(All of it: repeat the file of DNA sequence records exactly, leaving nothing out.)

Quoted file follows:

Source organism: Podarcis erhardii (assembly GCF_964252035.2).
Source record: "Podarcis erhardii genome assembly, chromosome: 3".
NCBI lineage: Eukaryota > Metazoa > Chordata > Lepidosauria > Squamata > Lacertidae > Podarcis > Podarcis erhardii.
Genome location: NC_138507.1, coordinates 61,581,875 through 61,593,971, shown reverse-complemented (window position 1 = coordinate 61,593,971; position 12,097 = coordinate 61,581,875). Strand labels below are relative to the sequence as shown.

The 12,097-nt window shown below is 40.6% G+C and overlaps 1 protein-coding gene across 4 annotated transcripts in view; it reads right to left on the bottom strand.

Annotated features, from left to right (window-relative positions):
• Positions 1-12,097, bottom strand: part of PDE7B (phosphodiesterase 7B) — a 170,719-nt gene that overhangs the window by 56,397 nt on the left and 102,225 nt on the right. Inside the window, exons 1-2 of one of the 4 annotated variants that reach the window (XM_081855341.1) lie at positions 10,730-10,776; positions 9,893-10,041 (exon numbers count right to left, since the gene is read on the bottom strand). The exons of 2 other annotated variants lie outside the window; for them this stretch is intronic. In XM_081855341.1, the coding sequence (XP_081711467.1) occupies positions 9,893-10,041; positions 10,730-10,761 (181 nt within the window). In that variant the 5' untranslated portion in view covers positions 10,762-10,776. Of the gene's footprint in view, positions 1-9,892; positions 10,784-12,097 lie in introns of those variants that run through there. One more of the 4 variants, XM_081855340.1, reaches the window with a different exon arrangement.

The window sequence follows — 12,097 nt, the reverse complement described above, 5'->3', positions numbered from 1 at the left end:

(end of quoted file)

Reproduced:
Source organism: Podarcis erhardii (assembly GCF_964252035.2).
Source record: "Podarcis erhardii genome assembly, chromosome: 3".
NCBI lineage: Eukaryota > Metazoa > Chordata > Lepidosauria > Squamata > Lacertidae > Podarcis > Podarcis erhardii.
Genome location: NC_138507.1, coordinates 61,581,875 through 61,593,971, shown reverse-complemented (window position 1 = coordinate 61,593,971; position 12,097 = coordinate 61,581,875). Strand labels below are relative to the sequence as shown.

The 12,097-nt window shown below is 40.6% G+C and overlaps 1 protein-coding gene across 4 annotated transcripts in view; it reads right to left on the bottom strand.

Annotated features, from left to right (window-relative positions):
• Positions 1-12,097, bottom strand: part of PDE7B (phosphodiesterase 7B) — a 170,719-nt gene that overhangs the window by 56,397 nt on the left and 102,225 nt on the right. Inside the window, exons 1-2 of one of the 4 annotated variants that reach the window (XM_081855341.1) lie at positions 10,730-10,776; positions 9,893-10,041 (exon numbers count right to left, since the gene is read on the bottom strand). The exons of 2 other annotated variants lie outside the window; for them this stretch is intronic. In XM_081855341.1, the coding sequence (XP_081711467.1) occupies positions 9,893-10,041; positions 10,730-10,761 (181 nt within the window). In that variant the 5' untranslated portion in view covers positions 10,762-10,776. Of the gene's footprint in view, positions 1-9,892; positions 10,784-12,097 lie in introns of those variants that run through there. One more of the 4 variants, XM_081855340.1, reaches the window with a different exon arrangement.

The window sequence follows — 12,097 nt, the reverse complement described above, 5'->3', positions numbered from 1 at the left end: